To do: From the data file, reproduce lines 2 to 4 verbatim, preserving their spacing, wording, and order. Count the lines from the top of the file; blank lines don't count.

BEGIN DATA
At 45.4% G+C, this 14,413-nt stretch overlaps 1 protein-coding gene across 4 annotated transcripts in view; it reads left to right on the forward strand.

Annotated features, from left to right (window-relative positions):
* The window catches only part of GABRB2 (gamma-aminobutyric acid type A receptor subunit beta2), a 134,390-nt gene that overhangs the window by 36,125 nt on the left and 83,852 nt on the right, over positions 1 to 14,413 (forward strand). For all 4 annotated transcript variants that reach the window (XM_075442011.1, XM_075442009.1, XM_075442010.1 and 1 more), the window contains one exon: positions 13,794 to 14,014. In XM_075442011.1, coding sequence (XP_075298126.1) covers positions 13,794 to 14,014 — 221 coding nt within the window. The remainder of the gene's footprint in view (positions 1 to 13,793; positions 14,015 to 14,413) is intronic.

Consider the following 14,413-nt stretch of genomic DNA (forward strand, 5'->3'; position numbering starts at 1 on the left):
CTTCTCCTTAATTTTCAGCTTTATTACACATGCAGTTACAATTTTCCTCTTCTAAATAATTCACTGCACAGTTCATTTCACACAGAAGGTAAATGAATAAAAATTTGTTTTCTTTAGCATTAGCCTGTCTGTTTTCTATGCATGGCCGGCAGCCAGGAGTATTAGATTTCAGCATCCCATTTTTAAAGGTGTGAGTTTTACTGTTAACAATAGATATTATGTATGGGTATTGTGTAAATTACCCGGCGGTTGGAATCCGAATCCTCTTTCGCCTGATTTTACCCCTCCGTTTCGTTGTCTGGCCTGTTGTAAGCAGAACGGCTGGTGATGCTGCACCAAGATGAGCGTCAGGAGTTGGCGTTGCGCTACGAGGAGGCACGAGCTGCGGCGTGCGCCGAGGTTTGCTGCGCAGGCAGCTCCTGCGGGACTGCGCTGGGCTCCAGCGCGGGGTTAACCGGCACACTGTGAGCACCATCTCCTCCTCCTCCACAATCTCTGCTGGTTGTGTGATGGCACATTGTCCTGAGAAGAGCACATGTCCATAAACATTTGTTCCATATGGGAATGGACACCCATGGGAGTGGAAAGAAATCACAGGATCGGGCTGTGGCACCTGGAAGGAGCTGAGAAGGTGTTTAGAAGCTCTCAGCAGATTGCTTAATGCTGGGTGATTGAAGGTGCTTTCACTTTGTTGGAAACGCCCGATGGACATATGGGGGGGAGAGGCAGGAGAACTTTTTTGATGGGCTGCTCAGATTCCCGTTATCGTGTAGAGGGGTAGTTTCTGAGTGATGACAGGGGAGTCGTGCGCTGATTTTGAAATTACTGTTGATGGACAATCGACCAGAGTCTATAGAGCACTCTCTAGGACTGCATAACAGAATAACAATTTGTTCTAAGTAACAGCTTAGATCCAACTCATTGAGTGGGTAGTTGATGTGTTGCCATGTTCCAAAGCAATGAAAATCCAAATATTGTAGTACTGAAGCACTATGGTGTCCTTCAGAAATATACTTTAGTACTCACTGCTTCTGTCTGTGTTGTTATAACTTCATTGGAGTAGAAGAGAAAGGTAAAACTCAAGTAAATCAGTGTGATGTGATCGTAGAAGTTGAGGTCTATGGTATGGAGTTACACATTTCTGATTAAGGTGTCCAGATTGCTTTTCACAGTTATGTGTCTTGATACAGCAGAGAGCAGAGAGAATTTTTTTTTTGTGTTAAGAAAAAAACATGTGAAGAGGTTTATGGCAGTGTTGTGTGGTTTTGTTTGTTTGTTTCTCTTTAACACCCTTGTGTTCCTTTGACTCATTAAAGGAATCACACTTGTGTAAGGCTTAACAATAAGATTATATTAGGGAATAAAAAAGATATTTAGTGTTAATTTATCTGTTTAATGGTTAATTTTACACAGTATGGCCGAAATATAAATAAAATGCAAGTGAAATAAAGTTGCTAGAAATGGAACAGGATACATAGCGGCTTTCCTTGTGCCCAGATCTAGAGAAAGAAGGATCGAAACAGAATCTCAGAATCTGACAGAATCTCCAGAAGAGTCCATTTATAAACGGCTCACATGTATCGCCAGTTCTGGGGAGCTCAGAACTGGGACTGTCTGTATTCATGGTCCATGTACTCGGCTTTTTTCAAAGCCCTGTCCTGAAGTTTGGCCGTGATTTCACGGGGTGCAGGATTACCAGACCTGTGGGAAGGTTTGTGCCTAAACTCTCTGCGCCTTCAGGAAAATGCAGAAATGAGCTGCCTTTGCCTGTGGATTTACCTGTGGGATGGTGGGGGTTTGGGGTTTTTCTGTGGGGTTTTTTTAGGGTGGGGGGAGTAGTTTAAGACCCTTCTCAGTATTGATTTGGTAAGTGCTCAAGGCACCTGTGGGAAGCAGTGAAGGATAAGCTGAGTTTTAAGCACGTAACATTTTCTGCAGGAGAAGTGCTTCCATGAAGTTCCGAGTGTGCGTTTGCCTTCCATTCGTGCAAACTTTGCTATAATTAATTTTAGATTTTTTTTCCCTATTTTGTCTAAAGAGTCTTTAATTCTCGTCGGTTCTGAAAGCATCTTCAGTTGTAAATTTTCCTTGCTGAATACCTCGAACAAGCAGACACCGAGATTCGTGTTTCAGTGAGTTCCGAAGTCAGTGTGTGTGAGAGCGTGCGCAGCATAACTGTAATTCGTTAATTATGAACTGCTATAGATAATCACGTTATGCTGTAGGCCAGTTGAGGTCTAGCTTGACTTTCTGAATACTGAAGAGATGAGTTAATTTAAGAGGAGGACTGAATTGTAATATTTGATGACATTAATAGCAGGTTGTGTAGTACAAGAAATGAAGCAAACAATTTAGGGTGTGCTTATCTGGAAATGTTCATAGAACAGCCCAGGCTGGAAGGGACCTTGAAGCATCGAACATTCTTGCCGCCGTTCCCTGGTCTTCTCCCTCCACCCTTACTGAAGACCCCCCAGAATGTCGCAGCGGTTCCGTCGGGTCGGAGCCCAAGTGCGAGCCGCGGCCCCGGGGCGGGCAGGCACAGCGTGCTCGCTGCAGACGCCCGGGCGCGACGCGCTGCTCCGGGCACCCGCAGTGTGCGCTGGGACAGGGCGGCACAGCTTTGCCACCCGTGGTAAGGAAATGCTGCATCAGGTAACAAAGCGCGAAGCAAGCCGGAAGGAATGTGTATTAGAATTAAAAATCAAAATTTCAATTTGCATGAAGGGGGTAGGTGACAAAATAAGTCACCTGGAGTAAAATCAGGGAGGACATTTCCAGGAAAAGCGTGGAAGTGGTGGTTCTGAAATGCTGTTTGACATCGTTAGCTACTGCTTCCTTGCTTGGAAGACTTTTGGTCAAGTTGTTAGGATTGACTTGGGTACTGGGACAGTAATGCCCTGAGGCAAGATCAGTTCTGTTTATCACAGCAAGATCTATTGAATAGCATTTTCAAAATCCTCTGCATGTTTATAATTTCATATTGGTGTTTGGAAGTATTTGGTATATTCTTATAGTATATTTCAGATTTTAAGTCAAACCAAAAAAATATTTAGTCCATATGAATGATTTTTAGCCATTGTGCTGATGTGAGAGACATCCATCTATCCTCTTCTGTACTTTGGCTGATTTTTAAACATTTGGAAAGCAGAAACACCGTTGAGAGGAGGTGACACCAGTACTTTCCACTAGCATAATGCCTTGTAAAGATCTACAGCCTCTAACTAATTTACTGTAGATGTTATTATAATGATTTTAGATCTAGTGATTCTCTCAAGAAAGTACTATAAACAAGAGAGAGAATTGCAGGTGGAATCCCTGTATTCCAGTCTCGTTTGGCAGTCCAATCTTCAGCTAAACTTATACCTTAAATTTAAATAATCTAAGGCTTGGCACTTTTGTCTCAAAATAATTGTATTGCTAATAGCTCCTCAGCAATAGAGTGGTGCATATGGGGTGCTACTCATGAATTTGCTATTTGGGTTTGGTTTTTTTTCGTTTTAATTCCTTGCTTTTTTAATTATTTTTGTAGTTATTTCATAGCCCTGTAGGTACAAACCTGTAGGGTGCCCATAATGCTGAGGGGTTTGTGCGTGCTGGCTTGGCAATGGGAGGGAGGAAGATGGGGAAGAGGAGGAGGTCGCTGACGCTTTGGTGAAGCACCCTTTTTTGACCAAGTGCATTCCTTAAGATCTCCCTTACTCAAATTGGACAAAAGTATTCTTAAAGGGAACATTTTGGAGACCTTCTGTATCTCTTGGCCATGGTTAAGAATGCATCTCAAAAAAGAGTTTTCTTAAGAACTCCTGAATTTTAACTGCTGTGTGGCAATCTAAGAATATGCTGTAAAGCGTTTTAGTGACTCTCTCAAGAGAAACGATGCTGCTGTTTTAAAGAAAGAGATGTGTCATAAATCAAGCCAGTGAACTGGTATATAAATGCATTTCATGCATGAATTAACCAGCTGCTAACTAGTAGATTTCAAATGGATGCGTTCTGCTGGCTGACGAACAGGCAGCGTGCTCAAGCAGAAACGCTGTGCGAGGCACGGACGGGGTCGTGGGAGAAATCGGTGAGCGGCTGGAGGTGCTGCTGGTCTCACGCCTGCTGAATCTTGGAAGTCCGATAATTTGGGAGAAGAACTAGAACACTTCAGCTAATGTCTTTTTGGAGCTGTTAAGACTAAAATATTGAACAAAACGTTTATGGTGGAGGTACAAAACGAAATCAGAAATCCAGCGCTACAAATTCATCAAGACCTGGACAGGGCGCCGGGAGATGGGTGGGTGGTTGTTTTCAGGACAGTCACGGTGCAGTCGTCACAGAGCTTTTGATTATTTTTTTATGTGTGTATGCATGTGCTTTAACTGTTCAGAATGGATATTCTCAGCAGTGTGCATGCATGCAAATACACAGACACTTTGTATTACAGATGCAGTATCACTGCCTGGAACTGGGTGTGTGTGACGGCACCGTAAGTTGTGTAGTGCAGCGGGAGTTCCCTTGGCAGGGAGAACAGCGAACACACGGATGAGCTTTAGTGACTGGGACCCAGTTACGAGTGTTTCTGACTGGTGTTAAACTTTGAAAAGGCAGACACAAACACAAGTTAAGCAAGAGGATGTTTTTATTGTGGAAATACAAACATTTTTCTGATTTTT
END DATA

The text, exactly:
Annotated features, from left to right (window-relative positions):
* The window catches only part of GABRB2 (gamma-aminobutyric acid type A receptor subunit beta2), a 134,390-nt gene that overhangs the window by 36,125 nt on the left and 83,852 nt on the right, over positions 1 to 14,413 (forward strand). For all 4 annotated transcript variants that reach the window (XM_075442011.1, XM_075442009.1, XM_075442010.1 and 1 more), the window contains one exon: positions 13,794 to 14,014. In XM_075442011.1, coding sequence (XP_075298126.1) covers positions 13,794 to 14,014 — 221 coding nt within the window. The remainder of the gene's footprint in view (positions 1 to 13,793; positions 14,015 to 14,413) is intronic.

Consider the following 14,413-nt stretch of genomic DNA (forward strand, 5'->3'; position numbering starts at 1 on the left):